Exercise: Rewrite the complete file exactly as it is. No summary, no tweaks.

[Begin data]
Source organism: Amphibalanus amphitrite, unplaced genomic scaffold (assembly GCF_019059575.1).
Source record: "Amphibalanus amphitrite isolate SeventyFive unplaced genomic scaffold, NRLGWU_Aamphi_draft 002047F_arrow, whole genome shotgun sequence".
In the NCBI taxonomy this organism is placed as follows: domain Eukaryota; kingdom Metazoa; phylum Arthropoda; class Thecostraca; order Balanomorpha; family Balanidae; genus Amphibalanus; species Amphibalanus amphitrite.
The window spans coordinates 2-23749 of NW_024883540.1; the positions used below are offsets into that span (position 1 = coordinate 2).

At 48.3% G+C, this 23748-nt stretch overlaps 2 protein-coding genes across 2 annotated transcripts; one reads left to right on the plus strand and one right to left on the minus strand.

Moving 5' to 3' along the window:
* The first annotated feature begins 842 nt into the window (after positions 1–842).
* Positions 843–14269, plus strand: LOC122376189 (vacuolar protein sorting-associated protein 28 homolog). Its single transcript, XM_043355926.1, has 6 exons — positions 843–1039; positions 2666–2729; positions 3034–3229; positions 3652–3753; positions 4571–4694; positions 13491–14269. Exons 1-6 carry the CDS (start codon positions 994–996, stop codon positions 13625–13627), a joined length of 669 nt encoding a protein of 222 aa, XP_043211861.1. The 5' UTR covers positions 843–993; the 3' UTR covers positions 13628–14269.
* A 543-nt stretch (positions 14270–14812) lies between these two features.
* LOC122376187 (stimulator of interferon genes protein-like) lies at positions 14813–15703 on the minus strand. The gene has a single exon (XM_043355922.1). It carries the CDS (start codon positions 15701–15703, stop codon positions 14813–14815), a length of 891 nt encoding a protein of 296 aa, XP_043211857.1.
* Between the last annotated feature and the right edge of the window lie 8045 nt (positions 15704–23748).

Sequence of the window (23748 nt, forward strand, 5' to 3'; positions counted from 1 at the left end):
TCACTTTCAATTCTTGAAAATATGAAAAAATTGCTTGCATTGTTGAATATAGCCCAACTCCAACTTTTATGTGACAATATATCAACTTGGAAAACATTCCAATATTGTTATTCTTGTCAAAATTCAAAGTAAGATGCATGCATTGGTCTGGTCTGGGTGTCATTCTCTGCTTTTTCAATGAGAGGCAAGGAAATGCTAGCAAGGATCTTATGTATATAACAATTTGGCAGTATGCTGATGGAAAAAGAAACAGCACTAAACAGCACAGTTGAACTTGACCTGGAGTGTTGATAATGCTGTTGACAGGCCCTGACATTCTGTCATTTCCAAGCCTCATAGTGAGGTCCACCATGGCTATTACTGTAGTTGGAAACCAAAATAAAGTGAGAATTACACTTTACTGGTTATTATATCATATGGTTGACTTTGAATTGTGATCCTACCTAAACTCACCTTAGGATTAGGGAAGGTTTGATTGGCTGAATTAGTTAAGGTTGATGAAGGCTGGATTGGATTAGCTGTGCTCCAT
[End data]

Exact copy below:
Source organism: Amphibalanus amphitrite, unplaced genomic scaffold (assembly GCF_019059575.1).
Source record: "Amphibalanus amphitrite isolate SeventyFive unplaced genomic scaffold, NRLGWU_Aamphi_draft 002047F_arrow, whole genome shotgun sequence".
In the NCBI taxonomy this organism is placed as follows: domain Eukaryota; kingdom Metazoa; phylum Arthropoda; class Thecostraca; order Balanomorpha; family Balanidae; genus Amphibalanus; species Amphibalanus amphitrite.
The window spans coordinates 2-23749 of NW_024883540.1; the positions used below are offsets into that span (position 1 = coordinate 2).

At 48.3% G+C, this 23748-nt stretch overlaps 2 protein-coding genes across 2 annotated transcripts; one reads left to right on the plus strand and one right to left on the minus strand.

Moving 5' to 3' along the window:
* The first annotated feature begins 842 nt into the window (after positions 1–842).
* Positions 843–14269, plus strand: LOC122376189 (vacuolar protein sorting-associated protein 28 homolog). Its single transcript, XM_043355926.1, has 6 exons — positions 843–1039; positions 2666–2729; positions 3034–3229; positions 3652–3753; positions 4571–4694; positions 13491–14269. Exons 1-6 carry the CDS (start codon positions 994–996, stop codon positions 13625–13627), a joined length of 669 nt encoding a protein of 222 aa, XP_043211861.1. The 5' UTR covers positions 843–993; the 3' UTR covers positions 13628–14269.
* A 543-nt stretch (positions 14270–14812) lies between these two features.
* LOC122376187 (stimulator of interferon genes protein-like) lies at positions 14813–15703 on the minus strand. The gene has a single exon (XM_043355922.1). It carries the CDS (start codon positions 15701–15703, stop codon positions 14813–14815), a length of 891 nt encoding a protein of 296 aa, XP_043211857.1.
* Between the last annotated feature and the right edge of the window lie 8045 nt (positions 15704–23748).

Sequence of the window (23748 nt, forward strand, 5' to 3'; positions counted from 1 at the left end):
TCACTTTCAATTCTTGAAAATATGAAAAAATTGCTTGCATTGTTGAATATAGCCCAACTCCAACTTTTATGTGACAATATATCAACTTGGAAAACATTCCAATATTGTTATTCTTGTCAAAATTCAAAGTAAGATGCATGCATTGGTCTGGTCTGGGTGTCATTCTCTGCTTTTTCAATGAGAGGCAAGGAAATGCTAGCAAGGATCTTATGTATATAACAATTTGGCAGTATGCTGATGGAAAAAGAAACAGCACTAAACAGCACAGTTGAACTTGACCTGGAGTGTTGATAATGCTGTTGACAGGCCCTGACATTCTGTCATTTCCAAGCCTCATAGTGAGGTCCACCATGGCTATTACTGTAGTTGGAAACCAAAATAAAGTGAGAATTACACTTTACTGGTTATTATATCATATGGTTGACTTTGAATTGTGATCCTACCTAAACTCACCTTAGGATTAGGGAAGGTTTGATTGGCTGAATTAGTTAAGGTTGATGAAGGCTGGATTGGATTAGCTGTGCTCCAT